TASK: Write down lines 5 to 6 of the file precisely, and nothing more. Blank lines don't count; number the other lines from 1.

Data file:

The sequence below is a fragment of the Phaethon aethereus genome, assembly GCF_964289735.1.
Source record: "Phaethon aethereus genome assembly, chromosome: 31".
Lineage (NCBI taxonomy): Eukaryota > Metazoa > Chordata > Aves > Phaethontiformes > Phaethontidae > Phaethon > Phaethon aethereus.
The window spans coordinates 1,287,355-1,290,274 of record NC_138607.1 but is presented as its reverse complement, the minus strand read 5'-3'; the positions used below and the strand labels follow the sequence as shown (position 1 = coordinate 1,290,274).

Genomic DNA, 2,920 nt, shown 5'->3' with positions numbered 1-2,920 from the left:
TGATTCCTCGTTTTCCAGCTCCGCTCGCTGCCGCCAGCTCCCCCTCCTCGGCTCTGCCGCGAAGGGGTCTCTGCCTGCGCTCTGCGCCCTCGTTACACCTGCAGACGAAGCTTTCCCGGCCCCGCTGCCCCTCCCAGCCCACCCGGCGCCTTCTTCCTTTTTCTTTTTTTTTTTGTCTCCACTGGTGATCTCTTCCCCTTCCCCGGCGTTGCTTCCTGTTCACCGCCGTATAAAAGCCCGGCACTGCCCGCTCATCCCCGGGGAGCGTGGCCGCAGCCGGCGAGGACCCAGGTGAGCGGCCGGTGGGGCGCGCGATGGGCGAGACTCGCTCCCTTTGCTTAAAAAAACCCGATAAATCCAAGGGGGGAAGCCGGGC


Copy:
Genomic DNA, 2,920 nt, shown 5'->3' with positions numbered 1-2,920 from the left:
TGATTCCTCGTTTTCCAGCTCCGCTCGCTGCCGCCAGCTCCCCCTCCTCGGCTCTGCCGCGAAGGGGTCTCTGCCTGCGCTCTGCGCCCTCGTTACACCTGCAGACGAAGCTTTCCCGGCCCCGCTGCCCCTCCCAGCCCACCCGGCGCCTTCTTCCTTTTTCTTTTTTTTTTTGTCTCCACTGGTGATCTCTTCCCCTTCCCCGGCGTTGCTTCCTGTTCACCGCCGTATAAAAGCCCGGCACTGCCCGCTCATCCCCGGGGAGCGTGGCCGCAGCCGGCGAGGACCCAGGTGAGCGGCCGGTGGGGCGCGCGATGGGCGAGACTCGCTCCCTTTGCTTAAAAAAACCCGATAAATCCAAGGGGGGAAGCCGGGC